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Frederick Law Olmsted: Writings on Landscape, Culture, and Society
Edited by Charles E. Beveridge
Frederick Law Olmsted (1822–1903) is most often remembered as America’s preeminent landscape architect—a profession he named, helped to define, and elevated into an art form in beloved parks and public spaces, among them New York’s Central Park, Brooklyn’s Prospect Park, the U.S. Capitol grounds, the Biltmore Estate, and Boston’s “Emerald Necklace.” But landscape design was just one outlet for Olmsted’s extraordinary creative energies over the course of a long and eventful life. As gentleman farmer, journalist, publisher, abolitionist, Civil War reformer, and conservationist, Olmsted’s readiness to serve the needs of his fellow citizens embodied the democratic ethos of “communitiveness” that was his lasting contribution to American thought.
Gathering over 100 items—letters, travel sketches, newspaper articles, essays, editorials, design proposals, official reports, and autobiographical reminiscences—this volume charts the emergence and development of Olmsted’s unique vision of restorative public green spaces as an antidote to the debilitating pressures of urbanization and modern life. It opens with a substantial selection of his early writings, including letters from China when he was an apprentice seaman, an account of his inspirational visit to the “People’s Park” at Birkenhead near Liverpool, and many of his perceptive dispatches from the American South on the eve of the Civil War. A number of pieces recount Olmsted’s service in the war, when, as executive secretary to the United States Sanitary Commission (a forerunner of the Red Cross), he organized relief supplies and hospital ships. Others trace his work as co-founder of the Union League Club and The Nation, as designer of the site of the 1893 World’s Columbian Exposition in Chicago, and as a champion of the preservation of public lands at Yosemite, Yellowstone, and Niagara Falls.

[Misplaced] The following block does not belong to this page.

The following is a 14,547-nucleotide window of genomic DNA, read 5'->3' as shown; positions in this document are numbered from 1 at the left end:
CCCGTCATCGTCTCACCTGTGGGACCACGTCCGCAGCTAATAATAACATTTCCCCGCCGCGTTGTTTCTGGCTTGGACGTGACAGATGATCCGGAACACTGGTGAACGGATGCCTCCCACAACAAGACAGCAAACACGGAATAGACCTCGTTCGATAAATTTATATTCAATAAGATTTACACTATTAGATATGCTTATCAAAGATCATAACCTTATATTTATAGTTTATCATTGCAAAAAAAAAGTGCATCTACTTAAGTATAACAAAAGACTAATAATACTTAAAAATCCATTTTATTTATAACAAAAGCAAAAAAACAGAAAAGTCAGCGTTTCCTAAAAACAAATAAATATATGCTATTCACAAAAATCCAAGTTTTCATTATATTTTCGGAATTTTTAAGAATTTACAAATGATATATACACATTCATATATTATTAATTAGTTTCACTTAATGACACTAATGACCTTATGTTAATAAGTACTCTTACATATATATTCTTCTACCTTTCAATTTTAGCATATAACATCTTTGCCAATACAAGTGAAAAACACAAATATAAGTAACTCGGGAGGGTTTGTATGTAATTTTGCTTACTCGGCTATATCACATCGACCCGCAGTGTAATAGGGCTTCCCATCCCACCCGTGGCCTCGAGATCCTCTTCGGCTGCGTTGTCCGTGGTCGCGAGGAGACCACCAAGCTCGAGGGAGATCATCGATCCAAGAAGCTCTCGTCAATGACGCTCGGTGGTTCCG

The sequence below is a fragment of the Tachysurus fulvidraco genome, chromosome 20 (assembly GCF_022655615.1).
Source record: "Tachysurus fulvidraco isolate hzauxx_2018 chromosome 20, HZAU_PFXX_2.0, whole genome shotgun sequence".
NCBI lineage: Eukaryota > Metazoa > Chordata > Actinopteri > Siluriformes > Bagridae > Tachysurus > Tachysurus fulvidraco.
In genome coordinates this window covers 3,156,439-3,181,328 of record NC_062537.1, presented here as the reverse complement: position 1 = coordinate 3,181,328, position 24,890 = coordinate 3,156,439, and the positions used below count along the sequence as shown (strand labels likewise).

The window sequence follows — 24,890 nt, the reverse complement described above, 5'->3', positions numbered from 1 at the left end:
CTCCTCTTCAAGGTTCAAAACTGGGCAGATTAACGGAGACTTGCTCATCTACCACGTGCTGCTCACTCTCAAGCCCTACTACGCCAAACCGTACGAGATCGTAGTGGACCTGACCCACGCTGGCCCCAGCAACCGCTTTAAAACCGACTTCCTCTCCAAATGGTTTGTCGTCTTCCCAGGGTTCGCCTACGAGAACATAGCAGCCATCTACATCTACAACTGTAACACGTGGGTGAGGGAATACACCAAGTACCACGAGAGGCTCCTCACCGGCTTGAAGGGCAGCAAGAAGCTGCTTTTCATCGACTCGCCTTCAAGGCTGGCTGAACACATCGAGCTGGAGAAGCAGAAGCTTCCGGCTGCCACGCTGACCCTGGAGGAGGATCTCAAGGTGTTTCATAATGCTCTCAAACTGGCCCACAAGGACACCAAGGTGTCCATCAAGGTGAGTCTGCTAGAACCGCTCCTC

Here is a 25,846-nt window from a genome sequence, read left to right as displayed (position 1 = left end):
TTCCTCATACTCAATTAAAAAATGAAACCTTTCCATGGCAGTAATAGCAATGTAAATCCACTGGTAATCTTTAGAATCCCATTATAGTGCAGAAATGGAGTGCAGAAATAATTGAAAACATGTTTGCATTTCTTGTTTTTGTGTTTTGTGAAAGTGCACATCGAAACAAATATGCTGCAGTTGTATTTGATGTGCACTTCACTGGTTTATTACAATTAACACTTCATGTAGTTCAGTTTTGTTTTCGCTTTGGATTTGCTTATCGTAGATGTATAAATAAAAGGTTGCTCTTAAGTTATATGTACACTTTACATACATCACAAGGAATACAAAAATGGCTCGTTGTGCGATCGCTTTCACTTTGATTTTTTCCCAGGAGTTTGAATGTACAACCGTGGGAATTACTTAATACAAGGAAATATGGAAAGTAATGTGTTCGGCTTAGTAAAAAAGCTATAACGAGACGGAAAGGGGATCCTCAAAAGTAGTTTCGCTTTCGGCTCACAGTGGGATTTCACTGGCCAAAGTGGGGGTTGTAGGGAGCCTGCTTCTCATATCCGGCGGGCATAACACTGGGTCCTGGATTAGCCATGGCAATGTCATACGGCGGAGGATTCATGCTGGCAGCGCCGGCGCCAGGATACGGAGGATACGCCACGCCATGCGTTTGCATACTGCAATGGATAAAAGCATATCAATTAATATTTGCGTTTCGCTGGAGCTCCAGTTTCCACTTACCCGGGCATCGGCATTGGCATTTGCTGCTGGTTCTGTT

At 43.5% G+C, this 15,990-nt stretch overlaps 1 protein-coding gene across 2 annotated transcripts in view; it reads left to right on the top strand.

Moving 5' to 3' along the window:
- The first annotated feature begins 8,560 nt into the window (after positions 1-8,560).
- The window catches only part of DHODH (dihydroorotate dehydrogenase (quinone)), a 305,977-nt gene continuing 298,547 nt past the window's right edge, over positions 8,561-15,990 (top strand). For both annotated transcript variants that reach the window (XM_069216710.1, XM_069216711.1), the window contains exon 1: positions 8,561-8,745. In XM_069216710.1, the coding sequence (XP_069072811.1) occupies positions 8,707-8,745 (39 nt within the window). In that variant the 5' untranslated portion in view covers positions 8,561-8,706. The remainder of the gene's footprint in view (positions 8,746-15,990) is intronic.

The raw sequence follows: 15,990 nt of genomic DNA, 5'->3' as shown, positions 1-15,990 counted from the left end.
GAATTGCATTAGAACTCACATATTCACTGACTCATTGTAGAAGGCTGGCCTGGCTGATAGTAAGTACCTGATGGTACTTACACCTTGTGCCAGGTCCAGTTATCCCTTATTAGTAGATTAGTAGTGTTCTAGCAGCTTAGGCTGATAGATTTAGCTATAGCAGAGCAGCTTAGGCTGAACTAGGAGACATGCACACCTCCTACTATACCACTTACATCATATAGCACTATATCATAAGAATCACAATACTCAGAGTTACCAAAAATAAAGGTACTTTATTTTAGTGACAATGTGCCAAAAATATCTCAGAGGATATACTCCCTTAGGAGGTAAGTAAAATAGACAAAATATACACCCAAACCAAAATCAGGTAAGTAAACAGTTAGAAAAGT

The heart of the volume focuses on Olmsted’s magnificent design projects and his theory and practice of landscape architecture, as reflected in formal proposals and reports, letters to clients about sites both great and small, narratives of corruption and patronage in park management, histories of the profession and of landscape and garden aesthetics, notes to gardeners, and reflections on the value of parks and urban design. Included here are his original “Description of a Plan for the Improvement of the Central Park”; a meditation on “Trees in Streets and in Parks”; and a defense of the modest homestead as “the true wealth of our country.”
Along with Olmsted’s original writings the volume presents a 32-page portfolio of illustrations, including design sketches, park plans, contemporary photographs, and portraits and featuring the complete series of proposed views he submitted with the Olmsted & Vaux “Greensward” competition entry for New York’s Central Park. A detailed chronology and extensive notes give further information on the biographical and historical contexts of his work.
Charles E. Beveridge, editor, is America’s leading authority on the life and works of Frederick Law Olmsted. Since 1980 he has served as series editor of the multivolume Papers of Frederick Law Olmsted, and in 2005 he published Frederick Law Olmsted: Designing the American Landscape.
Frederick Law Olmsted: Writings on Landscape, Culture, and Society is included in our New Books List for January 25, 2015.
Have you read this? Archive